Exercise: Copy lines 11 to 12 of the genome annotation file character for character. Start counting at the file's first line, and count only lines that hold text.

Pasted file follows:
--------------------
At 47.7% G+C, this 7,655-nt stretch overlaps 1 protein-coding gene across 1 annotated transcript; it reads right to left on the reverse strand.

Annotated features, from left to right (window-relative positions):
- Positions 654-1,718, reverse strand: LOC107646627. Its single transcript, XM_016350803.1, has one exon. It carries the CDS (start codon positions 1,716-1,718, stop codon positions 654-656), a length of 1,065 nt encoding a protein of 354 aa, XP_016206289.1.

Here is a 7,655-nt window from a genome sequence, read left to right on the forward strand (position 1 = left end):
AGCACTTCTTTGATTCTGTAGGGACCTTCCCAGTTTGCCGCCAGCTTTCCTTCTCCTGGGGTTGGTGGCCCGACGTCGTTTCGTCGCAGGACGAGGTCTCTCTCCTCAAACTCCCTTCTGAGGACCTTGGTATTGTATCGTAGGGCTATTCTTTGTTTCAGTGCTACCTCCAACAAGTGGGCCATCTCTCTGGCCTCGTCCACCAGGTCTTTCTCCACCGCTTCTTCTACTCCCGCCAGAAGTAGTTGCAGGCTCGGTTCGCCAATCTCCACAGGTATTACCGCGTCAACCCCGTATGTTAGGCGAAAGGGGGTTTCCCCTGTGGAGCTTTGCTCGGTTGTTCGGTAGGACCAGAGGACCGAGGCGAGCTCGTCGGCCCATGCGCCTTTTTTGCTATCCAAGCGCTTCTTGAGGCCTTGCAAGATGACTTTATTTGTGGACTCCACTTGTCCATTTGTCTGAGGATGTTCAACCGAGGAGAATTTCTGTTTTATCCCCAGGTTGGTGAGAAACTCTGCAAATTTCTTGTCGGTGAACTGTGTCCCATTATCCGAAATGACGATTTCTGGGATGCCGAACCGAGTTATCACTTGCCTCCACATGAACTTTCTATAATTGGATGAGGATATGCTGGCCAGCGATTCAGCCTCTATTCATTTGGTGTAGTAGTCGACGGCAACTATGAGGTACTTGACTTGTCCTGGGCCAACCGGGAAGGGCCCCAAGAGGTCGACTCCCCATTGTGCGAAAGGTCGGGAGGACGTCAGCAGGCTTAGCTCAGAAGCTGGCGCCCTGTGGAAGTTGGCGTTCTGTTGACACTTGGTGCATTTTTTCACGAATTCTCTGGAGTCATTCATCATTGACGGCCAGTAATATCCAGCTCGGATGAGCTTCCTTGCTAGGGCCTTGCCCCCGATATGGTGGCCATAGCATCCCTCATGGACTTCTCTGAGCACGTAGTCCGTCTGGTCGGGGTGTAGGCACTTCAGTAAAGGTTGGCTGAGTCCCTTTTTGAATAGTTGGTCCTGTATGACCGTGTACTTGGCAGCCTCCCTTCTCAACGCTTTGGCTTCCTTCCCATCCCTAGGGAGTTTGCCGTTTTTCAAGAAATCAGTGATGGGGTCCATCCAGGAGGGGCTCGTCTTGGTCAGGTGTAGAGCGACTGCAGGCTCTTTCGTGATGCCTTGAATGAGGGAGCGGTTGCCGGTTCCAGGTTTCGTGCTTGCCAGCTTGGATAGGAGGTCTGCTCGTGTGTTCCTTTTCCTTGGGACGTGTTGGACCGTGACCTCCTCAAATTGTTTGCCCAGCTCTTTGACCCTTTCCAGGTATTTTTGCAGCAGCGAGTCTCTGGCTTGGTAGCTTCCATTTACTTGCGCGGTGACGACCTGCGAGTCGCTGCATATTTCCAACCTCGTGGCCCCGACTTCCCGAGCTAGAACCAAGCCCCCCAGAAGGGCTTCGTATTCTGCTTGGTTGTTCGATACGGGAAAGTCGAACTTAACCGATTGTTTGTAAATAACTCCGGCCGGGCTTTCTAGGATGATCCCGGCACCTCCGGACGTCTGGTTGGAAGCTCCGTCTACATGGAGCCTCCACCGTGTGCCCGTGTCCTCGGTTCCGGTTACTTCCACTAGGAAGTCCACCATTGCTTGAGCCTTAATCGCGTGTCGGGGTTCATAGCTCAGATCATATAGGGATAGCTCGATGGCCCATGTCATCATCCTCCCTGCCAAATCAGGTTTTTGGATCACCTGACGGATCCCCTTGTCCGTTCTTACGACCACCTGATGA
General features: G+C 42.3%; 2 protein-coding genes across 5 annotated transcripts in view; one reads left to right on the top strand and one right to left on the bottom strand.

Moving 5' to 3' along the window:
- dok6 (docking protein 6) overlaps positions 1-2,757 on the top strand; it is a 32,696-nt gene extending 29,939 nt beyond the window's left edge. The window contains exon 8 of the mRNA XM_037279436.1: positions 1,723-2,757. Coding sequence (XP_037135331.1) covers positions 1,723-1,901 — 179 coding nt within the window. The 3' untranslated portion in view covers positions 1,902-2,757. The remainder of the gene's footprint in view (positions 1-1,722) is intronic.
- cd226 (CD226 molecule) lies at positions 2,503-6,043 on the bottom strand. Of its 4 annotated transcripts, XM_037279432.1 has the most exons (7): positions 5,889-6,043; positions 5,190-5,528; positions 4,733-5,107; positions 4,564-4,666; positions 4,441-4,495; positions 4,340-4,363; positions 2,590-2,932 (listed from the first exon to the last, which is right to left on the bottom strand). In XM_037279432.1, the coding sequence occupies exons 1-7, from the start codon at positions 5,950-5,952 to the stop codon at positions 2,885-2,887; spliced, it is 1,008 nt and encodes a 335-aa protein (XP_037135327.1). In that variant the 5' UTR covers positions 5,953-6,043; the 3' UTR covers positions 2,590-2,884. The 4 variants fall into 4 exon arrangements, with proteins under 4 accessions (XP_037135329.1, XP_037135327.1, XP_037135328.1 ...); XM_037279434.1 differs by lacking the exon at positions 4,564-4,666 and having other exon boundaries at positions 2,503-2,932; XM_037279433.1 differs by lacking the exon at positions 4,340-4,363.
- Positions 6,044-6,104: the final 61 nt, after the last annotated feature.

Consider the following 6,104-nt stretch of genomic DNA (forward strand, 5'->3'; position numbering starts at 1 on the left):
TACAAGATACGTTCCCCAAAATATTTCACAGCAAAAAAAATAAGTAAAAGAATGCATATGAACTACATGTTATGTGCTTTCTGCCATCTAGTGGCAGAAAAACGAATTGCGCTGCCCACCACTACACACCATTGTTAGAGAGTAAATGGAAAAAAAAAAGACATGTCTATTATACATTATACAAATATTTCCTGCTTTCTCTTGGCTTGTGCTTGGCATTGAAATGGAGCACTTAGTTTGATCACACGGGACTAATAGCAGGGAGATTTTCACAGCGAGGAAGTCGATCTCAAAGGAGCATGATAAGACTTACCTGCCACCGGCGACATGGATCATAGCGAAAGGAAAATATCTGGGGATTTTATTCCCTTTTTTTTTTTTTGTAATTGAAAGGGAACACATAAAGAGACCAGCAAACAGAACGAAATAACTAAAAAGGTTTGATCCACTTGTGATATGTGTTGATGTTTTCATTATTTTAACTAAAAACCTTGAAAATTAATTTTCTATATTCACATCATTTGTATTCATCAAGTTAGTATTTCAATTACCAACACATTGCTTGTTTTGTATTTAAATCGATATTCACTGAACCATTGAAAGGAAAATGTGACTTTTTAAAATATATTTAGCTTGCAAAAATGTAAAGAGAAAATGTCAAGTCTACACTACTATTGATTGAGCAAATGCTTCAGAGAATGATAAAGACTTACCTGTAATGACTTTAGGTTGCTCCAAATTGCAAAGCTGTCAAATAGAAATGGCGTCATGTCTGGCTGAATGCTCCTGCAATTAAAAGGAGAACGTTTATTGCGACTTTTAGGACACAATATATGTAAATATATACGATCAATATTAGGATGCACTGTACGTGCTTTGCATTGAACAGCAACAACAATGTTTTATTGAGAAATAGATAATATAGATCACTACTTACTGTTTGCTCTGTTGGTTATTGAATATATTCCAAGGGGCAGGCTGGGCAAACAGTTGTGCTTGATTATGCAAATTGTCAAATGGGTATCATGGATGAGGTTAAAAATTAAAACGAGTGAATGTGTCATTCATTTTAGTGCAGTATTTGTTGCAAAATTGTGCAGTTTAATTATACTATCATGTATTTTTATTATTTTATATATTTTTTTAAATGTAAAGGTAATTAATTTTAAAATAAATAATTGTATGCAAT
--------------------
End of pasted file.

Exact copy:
Consider the following 6,104-nt stretch of genomic DNA (forward strand, 5'->3'; position numbering starts at 1 on the left):
TACAAGATACGTTCCCCAAAATATTTCACAGCAAAAAAAATAAGTAAAAGAATGCATATGAACTACATGTTATGTGCTTTCTGCCATCTAGTGGCAGAAAAACGAATTGCGCTGCCCACCACTACACACCATTGTTAGAGAGTAAATGGAAAAAAAAAAGACATGTCTATTATACATTATACAAATATTTCCTGCTTTCTCTTGGCTTGTGCTTGGCATTGAAATGGAGCACTTAGTTTGATCACACGGGACTAATAGCAGGGAGATTTTCACAGCGAGGAAGTCGATCTCAAAGGAGCATGATAAGACTTACCTGCCACCGGCGACATGGATCATAGCGAAAGGAAAATATCTGGGGATTTTATTCCCTTTTTTTTTTTTTGTAATTGAAAGGGAACACATAAAGAGACCAGCAAACAGAACGAAATAACTAAAAAGGTTTGATCCACTTGTGATATGTGTTGATGTTTTCATTATTTTAACTAAAAACCTTGAAAATTAATTTTCTATATTCACATCATTTGTATTCATCAAGTTAGTATTTCAATTACCAACACATTGCTTGTTTTGTATTTAAATCGATATTCACTGAACCATTGAAAGGAAAATGTGACTTTTTAAAATATATTTAGCTTGCAAAAATGTAAAGAGAAAATGTCAAGTCTACACTACTATTGATTGAGCAAATGCTTCAGAGAATGATAAAGACTTACCTGTAATGACTTTAGGTTGCTCCAAATTGCAAAGCTGTCAAATAGAAATGGCGTCATGTCTGGCTGAATGCTCCTGCAATTAAAAGGAGAACGTTTATTGCGACTTTTAGGACACAATATATGTAAATATATACGATCAATATTAGGATGCACTGTACGTGCTTTGCATTGAACAGCAACAACAATGTTTTATTGAGAAATAGATAATATAGATCACTACTTACTGTTTGCTCTGTTGGTTATTGAATATATTCCAAGGGGCAGGCTGGGCAAACAGTTGTGCTTGATTATGCAAATTGTCAAATGGGTATCATGGATGAGGTTAAAAATTAAAACGAGTGAATGTGTCATTCATTTTAGTGCAGTATTTGTTGCAAAATTGTGCAGTTTAATTATACTATCATGTATTTTTATTATTTTATATATTTTTTTAAATGTAAAGGTAATTAATTTTAAAATAAATAATTGTATGCAAT